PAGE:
Regional Programs

Air Quality

The NJTPA is responsible for advancing transportation policies and projects that will help improve air quality in the NJTPA region.  As shown on the map below, portions of the NJTPA region are in “nonattainment” (fail to meet the federal standards) for ozone (O3). Also, parts of northern New Jersey are considered a maintenance area for fine particulate matter (PM2.5) and carbon monoxide (CO) as standards have been achieved.


Key air quality related planning activities of the NJTPA include the following:

Transportation/Air Quality Conformity   Because portions of the NJTPA region fail to meet the National Ambient Air Quality Standards, the NJTPA is required to demonstrate conformity on all plans, programs, and projects. This means that the NJTPA must demonstrate that the projects it approves through its Transportation Improvement Program (TIP) and Long Range Transportation Plan (LRTP) will have a net positive impact on air quality and contribute to the achievement of the air quality goals contained in the New Jersey State Implementation Plan (SIP). A more detailed summary of the conformity process can be found in this PDF document.

To annually demonstrate conformity, the NJTPA uses computer modeling to estimate the emission impacts of approved projects.  To comply with federal regulations, the NJTPA has established procedures for public involvement and interagency consultation. This includes detailed documentation for non-technical readers and an annual workshop on conformity. The latest conformity documents are posted below:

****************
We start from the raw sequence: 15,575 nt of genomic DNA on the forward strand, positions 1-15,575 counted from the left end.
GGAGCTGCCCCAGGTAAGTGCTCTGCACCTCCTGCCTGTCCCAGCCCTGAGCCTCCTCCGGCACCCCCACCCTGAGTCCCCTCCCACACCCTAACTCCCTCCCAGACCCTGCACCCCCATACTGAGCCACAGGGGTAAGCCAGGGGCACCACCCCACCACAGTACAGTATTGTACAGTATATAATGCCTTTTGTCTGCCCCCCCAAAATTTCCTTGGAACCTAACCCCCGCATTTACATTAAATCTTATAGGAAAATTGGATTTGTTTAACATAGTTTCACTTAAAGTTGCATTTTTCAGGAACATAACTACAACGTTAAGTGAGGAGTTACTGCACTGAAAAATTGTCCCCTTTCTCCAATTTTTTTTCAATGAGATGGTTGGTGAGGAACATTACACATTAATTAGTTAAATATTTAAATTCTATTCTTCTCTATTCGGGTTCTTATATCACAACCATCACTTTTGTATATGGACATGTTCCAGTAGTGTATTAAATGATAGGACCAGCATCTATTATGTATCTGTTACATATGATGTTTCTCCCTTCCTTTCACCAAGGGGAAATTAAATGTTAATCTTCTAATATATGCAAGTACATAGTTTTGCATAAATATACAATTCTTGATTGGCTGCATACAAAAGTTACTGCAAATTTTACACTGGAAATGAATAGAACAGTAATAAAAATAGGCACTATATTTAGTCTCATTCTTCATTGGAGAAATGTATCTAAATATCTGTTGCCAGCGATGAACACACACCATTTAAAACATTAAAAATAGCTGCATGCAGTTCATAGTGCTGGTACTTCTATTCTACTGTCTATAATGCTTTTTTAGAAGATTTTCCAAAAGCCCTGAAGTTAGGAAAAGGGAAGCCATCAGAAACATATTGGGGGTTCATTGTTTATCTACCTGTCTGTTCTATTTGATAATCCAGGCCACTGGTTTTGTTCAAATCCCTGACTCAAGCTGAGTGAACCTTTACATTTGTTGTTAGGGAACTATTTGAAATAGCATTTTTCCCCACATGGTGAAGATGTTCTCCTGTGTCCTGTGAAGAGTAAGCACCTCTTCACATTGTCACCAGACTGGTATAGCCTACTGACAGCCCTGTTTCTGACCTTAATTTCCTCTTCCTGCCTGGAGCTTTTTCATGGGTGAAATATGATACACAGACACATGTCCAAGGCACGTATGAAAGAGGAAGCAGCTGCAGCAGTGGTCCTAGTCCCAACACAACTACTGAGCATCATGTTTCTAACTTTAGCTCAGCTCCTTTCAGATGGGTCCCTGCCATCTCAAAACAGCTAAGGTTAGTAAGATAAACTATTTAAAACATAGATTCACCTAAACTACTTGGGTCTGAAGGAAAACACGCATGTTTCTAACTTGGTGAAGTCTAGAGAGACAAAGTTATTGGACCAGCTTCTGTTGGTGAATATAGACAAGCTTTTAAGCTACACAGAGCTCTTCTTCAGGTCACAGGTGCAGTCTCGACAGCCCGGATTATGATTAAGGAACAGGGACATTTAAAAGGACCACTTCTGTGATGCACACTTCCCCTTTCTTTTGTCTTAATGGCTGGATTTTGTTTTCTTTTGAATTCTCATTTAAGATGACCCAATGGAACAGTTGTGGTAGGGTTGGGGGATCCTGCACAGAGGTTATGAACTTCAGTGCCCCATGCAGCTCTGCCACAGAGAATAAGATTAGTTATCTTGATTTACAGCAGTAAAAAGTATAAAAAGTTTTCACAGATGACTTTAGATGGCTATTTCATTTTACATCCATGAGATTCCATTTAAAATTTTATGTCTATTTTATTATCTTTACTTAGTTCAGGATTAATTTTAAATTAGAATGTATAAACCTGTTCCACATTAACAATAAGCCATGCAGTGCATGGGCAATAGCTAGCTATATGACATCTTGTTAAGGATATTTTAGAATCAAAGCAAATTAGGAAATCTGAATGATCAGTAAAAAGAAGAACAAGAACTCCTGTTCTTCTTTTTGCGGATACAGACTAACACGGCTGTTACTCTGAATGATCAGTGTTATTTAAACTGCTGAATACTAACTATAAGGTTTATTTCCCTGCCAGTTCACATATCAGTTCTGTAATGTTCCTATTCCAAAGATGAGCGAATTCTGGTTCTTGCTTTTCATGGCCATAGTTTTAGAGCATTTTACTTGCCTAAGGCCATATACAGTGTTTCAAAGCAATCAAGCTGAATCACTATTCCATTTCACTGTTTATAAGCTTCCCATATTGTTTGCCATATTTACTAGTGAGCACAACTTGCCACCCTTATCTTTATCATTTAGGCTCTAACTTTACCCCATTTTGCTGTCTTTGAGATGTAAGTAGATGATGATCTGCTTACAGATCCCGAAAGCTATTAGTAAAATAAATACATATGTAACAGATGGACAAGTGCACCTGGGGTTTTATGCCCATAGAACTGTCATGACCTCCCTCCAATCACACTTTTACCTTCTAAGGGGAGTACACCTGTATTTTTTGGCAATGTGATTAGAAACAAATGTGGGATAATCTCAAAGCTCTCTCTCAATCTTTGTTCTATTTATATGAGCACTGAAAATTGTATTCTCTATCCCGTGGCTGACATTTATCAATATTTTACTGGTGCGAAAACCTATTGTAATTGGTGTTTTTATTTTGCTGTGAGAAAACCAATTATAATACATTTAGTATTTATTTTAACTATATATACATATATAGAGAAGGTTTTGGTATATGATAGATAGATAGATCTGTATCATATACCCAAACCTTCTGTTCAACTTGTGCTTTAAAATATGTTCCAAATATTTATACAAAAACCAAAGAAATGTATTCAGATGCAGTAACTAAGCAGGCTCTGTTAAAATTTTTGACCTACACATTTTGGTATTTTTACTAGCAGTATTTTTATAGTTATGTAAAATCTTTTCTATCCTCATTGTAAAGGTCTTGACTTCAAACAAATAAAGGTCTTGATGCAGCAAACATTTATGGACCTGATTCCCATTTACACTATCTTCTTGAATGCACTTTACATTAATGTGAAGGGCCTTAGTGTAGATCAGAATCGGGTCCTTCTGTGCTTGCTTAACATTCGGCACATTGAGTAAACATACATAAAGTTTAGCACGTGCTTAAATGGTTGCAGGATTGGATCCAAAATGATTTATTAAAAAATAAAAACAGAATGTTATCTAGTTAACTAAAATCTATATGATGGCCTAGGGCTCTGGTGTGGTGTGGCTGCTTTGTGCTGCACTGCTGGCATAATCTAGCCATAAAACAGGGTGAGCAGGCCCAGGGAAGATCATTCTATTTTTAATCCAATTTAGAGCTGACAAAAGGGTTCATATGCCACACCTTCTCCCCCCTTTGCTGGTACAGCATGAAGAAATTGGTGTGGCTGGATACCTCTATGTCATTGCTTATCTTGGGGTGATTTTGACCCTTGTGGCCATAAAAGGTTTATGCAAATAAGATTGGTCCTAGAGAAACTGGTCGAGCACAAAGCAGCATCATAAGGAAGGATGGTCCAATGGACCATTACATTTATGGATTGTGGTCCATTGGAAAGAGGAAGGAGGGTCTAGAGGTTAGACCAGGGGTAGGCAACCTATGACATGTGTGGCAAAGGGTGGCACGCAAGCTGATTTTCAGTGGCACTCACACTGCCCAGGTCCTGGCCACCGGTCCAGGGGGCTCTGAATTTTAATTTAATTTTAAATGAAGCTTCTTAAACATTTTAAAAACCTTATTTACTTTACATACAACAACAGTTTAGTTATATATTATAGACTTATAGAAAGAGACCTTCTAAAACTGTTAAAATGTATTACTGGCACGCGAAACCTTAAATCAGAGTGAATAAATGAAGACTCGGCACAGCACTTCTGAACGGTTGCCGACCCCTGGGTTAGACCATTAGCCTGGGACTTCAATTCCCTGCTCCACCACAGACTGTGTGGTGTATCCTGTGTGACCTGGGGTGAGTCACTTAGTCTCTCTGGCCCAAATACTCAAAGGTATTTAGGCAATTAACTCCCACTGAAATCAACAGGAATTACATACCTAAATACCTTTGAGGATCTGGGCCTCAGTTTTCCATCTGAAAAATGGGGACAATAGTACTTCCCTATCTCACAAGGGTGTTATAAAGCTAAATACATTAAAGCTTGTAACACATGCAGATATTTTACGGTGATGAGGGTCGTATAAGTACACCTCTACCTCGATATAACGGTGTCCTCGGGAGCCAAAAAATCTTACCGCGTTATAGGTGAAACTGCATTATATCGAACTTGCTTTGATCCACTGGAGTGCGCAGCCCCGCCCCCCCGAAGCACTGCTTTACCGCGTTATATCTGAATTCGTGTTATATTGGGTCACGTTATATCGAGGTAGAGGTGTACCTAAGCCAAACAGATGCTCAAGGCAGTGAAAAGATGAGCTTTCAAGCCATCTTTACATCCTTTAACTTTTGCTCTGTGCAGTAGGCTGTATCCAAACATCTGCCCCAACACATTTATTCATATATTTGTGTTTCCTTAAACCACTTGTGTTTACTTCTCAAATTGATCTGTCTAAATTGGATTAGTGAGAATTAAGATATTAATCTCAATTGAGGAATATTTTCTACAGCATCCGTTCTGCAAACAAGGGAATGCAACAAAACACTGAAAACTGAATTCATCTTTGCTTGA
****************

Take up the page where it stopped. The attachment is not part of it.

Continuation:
Transportation Clean Air Measures 

With action by public agencies and thanks to improvements in vehicle technology and maintenance, the region has seen improved air quality in recent years. Through the Transportation Clean Air Measures (TCAM) program, NJTPA works with partner agencies to develop transportation projects that will reduce harmful emissions and benefit air quality.
Projects funded in November 2020 are described in this article. Project types include electric vehicle charging, bike-pedestrian trails, zero-emission vehicles at the port, idling reduction programs, and signal optimization, among others.

Some past funded projects include:

  •  Replacing traffic signals along the length of Route 21-McCarter Highway in Newark, Essex County, with adaptive signals that adjust to traffic conditions in real time. Sponsored by the City of Newark.

  •  Implemented a coordinated “smart” traffic signal system including adaptive signals in the Central Business District of Hackensack, Bergen County.

  • The New Jersey Fleet Turnover & Retrofit Program provided competitive grants to private companies to replace off-road diesel construction equipment with less polluting equipment.

  • The North Jersey Regional Truck Replacement Program provided grant incentives for private truck owners to replace old, high-emissions trucks with newer fuel-efficient vehicles. Sponsored by the Port Authority of New York & New Jersey (PANYNJ).

 An article on 2015 projects is here. Past projects have included a NJ Transit Locomotive Idle Reduction Program (2011) and a public/private partnership between the Port Authority and Conrail to replace a freight train diesel locomotive engine with new ultra low emitting equipment (2009).